Outrage: Veteran and Service Dog Refused Service: Why? - The Mobility Resource

Recently, in an episode that defies common sense, a 21- year Air Force and Iraq War Veteran and his service dog were barred from Big I’s eatery in Oxford, Massachusetts.

The veteran, James Glaser, explained what Big I’s owner told him, “I hear, ‘Get that fake service dog out of my restaurant!”

Russell Ireland, Big I’s owner didn’t consider the canine a true service dog and stated, “This is a post-traumatic stress dog. It’s to give him emotional support. How much emotional support do you need when you are eating breakfast?”

James Glaser and his certified post-traumatic stress disorder service dog, Jack were refused service by Big I’s owner Russell Ireland even after Glaser provided Jack certification proving that the dog was in fact a legitimate service dog.

Glaser responded, “I have his certification paperwork right here. He’s not fake, he’s 100 percent legit.”

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In appalling fashion Ireland responded, “I don’t give a [expletive]. I don’t have time for that. Get out of my restaurant.”

The Iraq veteran called the Oxford Police. Sergeant Anthony Saad with the Oxford PD responded, verified Jack’s paperwork but was unable to convince Ireland to serve Glaser.

Glaser says he will file a complaint with the Americans with Disabilities Act which states that businesses must, “allow someone with PTSD to bring in a service animal that has been trained to calm the person when he or she has an anxiety attack.”

I can understand if Ireland didn’t realize that Jack was a certified therapy dog and initially denied Glaser service but, once he was provided proof the business owner should have immediately apologized and, served this disabled veteran.

What is even more disconcerting is the despicable attitude Ireland displayed towards post-traumatic stress disorder as a whole. Sadly, this attitude is likely rooted in a common collective ignorance about PTSD.

I myself, as a United States Army officer, have not been as informed as my position and rank would lead one to believe. My mentality was simply that the affected person should toughen up- if I’ve made it through my battles and am ok, then others should be as well.

After a while I came to believe that while PTSD existed, only weak people suffered PTSD.

I questioned everyone’s claim in my mind. I established “PTSD prerequisites” such as  being blown up, seeing dead bodies and witnessing your brother or sister in arms killed in action to have “real” PTSD.

But, with time, I began to see my friends and those I served with suffer. Men and women whom I believed were unshakeable pillars of our military community eroded and became shells of themselves. Formerly stellar performers, these individuals displayed poor work performance, lack of ambition, crumbling marriages and substance abuse.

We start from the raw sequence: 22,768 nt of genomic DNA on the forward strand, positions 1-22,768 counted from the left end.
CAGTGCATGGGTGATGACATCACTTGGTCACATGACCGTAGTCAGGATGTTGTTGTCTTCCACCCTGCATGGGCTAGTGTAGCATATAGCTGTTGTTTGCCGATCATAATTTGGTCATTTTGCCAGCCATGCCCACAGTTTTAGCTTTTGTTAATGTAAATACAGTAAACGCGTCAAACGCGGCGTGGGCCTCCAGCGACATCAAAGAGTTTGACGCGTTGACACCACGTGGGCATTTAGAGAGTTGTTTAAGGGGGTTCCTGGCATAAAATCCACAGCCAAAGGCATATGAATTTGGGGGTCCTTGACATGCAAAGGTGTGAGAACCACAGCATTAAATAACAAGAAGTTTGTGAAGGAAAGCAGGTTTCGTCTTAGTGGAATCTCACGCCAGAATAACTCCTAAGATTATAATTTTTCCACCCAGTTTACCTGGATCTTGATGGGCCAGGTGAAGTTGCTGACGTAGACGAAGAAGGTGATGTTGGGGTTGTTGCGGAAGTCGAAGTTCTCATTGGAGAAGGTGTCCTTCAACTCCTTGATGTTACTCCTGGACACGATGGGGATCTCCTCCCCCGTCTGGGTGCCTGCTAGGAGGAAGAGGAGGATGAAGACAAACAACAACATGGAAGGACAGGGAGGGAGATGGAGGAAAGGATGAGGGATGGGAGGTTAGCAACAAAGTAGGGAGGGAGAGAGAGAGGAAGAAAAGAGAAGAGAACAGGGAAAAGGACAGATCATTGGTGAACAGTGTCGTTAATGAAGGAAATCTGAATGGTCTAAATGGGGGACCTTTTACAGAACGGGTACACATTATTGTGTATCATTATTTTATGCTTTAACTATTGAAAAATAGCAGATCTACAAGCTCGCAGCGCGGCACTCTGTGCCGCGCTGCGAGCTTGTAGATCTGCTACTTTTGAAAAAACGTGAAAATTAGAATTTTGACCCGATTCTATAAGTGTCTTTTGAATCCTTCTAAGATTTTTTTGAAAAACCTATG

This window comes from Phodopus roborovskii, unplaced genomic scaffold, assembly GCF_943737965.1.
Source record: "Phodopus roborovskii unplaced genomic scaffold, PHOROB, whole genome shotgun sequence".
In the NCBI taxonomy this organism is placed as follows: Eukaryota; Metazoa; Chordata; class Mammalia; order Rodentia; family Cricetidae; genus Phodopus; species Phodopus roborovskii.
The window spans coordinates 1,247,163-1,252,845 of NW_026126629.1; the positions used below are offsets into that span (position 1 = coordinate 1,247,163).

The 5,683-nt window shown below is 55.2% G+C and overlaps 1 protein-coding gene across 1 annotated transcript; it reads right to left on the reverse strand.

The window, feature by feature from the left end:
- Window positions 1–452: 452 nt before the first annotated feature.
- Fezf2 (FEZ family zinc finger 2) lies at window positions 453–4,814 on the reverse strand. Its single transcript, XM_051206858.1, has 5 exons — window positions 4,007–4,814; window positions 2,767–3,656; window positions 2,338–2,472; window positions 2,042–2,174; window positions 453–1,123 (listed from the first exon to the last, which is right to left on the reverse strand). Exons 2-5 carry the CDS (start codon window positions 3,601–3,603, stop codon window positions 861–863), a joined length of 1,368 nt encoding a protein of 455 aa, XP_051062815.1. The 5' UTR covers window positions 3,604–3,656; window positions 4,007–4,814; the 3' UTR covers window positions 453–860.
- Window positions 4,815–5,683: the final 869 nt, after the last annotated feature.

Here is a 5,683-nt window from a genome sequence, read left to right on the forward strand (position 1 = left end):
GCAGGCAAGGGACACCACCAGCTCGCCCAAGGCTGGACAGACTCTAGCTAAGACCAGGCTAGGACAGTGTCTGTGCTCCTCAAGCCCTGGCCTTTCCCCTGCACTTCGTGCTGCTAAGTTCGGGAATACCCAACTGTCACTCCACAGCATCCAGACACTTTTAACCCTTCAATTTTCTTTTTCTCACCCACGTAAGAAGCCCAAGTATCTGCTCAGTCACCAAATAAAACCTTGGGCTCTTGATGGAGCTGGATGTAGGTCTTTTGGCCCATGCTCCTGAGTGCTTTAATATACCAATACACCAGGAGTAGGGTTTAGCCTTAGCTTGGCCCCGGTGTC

An epidemic of suicides then struck across the military and caused every military leader to reassess their position on PTSD.

I was a Battalion Executive Officer during this time and was stunned when one of my top performing Captains shuffled into my office, stared at the floor and asked, “Sir, I have a doctor’s appointment, can I leave for the day?”

Concerned for his physical health I responded, “Joe, is everything all right? Are you hurt?”

Dejectedly, he answered, “I have to go to the six floor of hospital for an appointment. I have to see the head doctor.”

The sixth floor of the hospital was what has been formerly known as the crazy floor or the psych floor where the “crazies” went. Nothing good came of a trip to the sixth floor and those that did were viewed with disdain and as if they were contaminated.

That moment was when I realized my preconceived PTSD notions were foolish. This Iraq and six year veteran was embarrassed to get help. He was embarrassed that I may ridicule him or worse yet judge him. I also realized that the other officers in the battalion would follow my lead.

I then knew that the way I responded to Joe, the way I treated him, how I responded to having one of my senior officers seek treatment for PTSD would set the tone for my battalion staff. More importantly, my attitude about PTSD would trickle down those officers and senior noncommissioned officers throughout the entire battalion.

Then it would trickle down throughout the hundreds of soldiers in the battalion.

That is the problem with people like Russell Ireland. They speak without knowledge or experience as they spread their ignorance. He may have friends or family members that he influences and possibly some of his customers. These people, in turn, take this message and spread it throughout their sphere of influence.

Ignorance breeds ignorance.

Therapy dogs are critical for those suffering from PTSD. Therapy dogs save lives.

There were 349 military suicides in 2012 which exceeded the 295 deaths of U.S. soldiers in Afghanistan.  With the military and veteran suicide at disturbing rates, society needs to do better.

Embrace therapy dogs and support our veterans who require them. You may just save a life.

photo credit: abcnews.go.com

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